When I was in seminary, one of the theologians we studied was the very orthodox Calvinist Karl Barth. Not being either very orthodox or Calvinist, I didn’t particularly like Karl Barth. One day in a small group discussion, our teaching assistant asked me what I could say about Barth that was positive. I thought for a moment, and finally I said, “He’s holding up the other end of my rope.”
As a female child metaphor, that rope might be a jump rope. As a male child metaphor, it’s a tug of war rope. Either way, there is a necessary tension in the rope in order to make the game work. Without someone who perceives the world differently than I do, I would not be forced to reconsider my position, to validate, substantiate, or revise after giving thoughtful attention to the other person, the one at the other end of the rope. I did my best with the two most tension filled ropes in seminary, Karl Barth and Augustine. I didn’t come around to their viewpoint but I did follow the maxim of my late friend and provost, David Maxwell, “There’s a difference between I hear, I understand, and I agree.’ That has become my mantra. First to hear. Then to try to understand, to figure out what this person is seeing or experiencing that I am not. And only then can I say, I agree, or I disagree. And also lay down the rope in a shared search for common ground.
That dialog from opposite ends of the rope has become a lost art in contemporary America, despite the best efforts of the surviving (but endangered) moderates in both politics and religion. I am blessed with multiple communities—family, friends, church, and others—where I tend to encounter people who share my moderate/progressive worldview. But we don’t learn and grow in an echo chamber. Where and how do I encounter the people holding up the other end of my rope? And how can we engage in civil dialogue?
Last year, I talked to friends and acquaintances who are involved in a group called Better Angels. and attended two of their workshops. The name draws on the phrase popularized at the death of Abraham Lincoln, who was a martyr to the cause of finding common ground. They bring reds and blues together to help them find common ground in shared values that they express differently. They examine stereotypes and search for the exaggeration or half-truths and the kernel of truth that may lie within the stereotypes such as Democrats are socialists who will take away our freedom, Republicans are heartless and greedy capitalists. It’s hard to get people who are on the extreme in both parties to participate. The groups they can assemble generally are moderate Republicans and Democrats who are anxious to explore ways to talk across boundaries, whether with family or friends or neighbors or co-workers.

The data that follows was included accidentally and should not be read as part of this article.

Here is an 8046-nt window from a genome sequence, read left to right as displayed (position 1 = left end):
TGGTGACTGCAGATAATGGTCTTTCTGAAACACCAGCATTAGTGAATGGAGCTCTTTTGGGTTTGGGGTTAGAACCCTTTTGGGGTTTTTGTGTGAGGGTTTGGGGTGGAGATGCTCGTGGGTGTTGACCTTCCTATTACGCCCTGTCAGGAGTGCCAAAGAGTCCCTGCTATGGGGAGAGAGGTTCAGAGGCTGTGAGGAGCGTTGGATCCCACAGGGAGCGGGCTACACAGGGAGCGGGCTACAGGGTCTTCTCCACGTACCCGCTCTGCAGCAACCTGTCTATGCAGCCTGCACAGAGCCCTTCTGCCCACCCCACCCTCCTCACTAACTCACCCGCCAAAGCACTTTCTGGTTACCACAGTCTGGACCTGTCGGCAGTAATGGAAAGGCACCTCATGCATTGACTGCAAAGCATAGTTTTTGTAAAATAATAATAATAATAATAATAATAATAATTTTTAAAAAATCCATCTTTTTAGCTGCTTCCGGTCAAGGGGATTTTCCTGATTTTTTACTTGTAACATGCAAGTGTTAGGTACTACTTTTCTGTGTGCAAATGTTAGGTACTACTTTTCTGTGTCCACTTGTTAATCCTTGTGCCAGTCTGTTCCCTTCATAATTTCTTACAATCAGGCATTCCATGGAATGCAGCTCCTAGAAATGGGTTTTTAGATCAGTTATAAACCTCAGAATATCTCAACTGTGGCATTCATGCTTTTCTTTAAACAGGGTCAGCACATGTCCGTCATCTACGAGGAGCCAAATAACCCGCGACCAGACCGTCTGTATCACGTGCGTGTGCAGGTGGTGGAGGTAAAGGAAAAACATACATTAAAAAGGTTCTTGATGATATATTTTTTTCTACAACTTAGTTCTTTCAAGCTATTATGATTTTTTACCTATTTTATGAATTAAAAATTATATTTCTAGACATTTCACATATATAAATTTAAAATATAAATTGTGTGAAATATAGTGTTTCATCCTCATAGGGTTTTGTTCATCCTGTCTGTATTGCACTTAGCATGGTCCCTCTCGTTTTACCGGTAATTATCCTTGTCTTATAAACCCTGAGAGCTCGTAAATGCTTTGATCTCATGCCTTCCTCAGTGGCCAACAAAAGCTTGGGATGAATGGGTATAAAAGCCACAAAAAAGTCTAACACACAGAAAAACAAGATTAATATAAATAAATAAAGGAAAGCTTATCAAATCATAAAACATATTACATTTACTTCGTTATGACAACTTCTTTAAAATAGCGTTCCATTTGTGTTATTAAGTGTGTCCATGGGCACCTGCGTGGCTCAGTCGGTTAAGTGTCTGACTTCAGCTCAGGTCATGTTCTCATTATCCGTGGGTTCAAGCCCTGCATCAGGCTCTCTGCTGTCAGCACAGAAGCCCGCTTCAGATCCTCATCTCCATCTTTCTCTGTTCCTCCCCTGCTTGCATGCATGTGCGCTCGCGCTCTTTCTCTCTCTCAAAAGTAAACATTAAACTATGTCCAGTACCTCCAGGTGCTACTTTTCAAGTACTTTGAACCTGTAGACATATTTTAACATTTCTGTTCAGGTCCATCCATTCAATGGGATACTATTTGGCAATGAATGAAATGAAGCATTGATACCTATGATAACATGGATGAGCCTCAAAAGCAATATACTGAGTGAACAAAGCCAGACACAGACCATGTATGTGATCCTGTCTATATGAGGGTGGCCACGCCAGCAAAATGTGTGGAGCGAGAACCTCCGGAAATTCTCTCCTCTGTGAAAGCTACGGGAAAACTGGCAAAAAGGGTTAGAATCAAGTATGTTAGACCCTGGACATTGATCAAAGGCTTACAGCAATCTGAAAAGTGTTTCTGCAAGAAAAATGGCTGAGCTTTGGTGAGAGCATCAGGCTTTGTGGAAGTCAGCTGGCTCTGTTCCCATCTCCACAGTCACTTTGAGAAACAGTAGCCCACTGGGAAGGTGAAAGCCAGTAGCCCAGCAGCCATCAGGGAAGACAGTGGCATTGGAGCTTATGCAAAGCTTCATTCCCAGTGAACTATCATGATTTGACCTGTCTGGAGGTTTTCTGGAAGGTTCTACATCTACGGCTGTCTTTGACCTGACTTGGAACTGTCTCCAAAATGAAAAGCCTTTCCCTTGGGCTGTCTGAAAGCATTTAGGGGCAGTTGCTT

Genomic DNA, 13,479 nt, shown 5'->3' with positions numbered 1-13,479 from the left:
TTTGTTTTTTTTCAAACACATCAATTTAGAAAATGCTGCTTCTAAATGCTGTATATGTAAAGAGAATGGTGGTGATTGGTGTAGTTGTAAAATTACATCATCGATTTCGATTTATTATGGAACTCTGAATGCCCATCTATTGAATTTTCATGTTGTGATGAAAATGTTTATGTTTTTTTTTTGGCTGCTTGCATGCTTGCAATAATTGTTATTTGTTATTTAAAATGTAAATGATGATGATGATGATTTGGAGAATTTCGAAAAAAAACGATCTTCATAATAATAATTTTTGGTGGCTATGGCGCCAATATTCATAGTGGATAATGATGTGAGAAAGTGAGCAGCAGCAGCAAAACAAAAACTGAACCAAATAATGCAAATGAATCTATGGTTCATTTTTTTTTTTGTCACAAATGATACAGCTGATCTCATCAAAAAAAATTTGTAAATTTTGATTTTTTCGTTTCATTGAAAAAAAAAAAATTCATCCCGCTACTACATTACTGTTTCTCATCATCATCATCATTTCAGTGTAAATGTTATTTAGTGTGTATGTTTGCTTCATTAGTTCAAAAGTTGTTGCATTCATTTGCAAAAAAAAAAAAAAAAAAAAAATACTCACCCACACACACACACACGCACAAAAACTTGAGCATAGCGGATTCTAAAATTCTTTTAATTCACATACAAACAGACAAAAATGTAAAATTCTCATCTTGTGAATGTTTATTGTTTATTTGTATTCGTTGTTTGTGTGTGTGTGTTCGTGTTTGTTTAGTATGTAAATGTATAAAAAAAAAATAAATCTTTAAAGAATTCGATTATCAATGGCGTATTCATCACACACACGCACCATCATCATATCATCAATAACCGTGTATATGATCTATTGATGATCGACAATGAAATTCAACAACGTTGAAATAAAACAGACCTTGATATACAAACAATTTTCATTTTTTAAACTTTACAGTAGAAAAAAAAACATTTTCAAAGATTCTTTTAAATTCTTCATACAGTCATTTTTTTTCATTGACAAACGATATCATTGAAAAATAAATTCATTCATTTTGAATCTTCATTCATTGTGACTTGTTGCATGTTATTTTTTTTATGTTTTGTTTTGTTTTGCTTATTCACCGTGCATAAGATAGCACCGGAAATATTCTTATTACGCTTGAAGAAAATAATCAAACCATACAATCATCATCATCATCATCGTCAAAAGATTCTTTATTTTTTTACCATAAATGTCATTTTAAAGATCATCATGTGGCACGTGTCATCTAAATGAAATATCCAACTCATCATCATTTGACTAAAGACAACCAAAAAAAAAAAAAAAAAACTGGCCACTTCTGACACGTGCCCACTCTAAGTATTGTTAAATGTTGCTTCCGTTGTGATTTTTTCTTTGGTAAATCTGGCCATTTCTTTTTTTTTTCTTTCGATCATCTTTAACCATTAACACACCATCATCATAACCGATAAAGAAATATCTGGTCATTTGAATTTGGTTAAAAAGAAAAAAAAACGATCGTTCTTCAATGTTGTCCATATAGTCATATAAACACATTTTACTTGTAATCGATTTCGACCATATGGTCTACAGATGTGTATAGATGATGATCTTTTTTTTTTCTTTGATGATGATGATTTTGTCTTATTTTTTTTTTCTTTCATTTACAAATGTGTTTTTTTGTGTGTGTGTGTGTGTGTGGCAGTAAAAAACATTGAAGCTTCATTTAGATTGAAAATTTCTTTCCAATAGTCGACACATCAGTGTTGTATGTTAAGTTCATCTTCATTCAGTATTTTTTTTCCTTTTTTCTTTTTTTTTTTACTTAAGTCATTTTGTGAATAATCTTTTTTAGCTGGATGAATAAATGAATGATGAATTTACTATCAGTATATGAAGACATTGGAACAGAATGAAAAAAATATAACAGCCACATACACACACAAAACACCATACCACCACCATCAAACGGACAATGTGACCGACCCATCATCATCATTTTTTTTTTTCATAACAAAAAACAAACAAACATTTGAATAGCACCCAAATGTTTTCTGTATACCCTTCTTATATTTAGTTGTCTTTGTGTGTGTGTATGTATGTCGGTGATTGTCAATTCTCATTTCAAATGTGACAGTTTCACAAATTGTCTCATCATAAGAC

That same year, I spent some time in Navajo nation. On the flight back, not long before the midterm elections, I sat next to a very nice man, a fellow South Carolinian. Somehow our conversation turned to politics, and he was a Trump supporter, I was not. But it didn’t seem to bother either of us as we talked about what we thought was good and bad about his presidency. Then I turned the conversation to Navajo nation and how they tended to cluster in family compounds. His face brightened, and he told me how his family had a similar situation with land in the Upstate that had been in the family for generations, with several homes built on it. I told him about the family farms of my aunt, my grandfather, my uncle and my great-grandparents in the hills all within a couple of miles of each other on the hills surrounding my home town of Torrington Connecticut. Attachment to the land and to the family was common ground for me, the Trump supporter, and the Navajo nation. Our common ground was literally ground, the spot on earth we call home and the people it connects us with.
The late Rushworth Kidder wrote a book called How Good People Make Tough Choices, in which he came up with a novel word, the tri-lemma. A di-lemma means that we have two choices and neither is satisfactory. They embody competing values, justice or mercy, truth or loyalty, individual or community. Is there a middle ground? We can’t find it by just tugging a rope until one side pulls the other over to their side. But the girl game of jump rope is very different from boys’ tug-of-war rope. It takes the cooperation of those holding both ends of the jump rope to provide an opportunity for someone in the middle to experience the game.
I still like my end of the rope, but I am always in search of common ground with the person on the other end of the rope. For Barth and Augustine, that other end of the rope is the reality of sin and evil that challenges my perhaps too sunny worldview, too much faith in the perfectibility of humanity and the good intentions of others. Barth and I, Augustine and I need each other as complements, not as people shouting disagreement over a wall or tugging a rope in hopes of forcing the other person to come over to our side.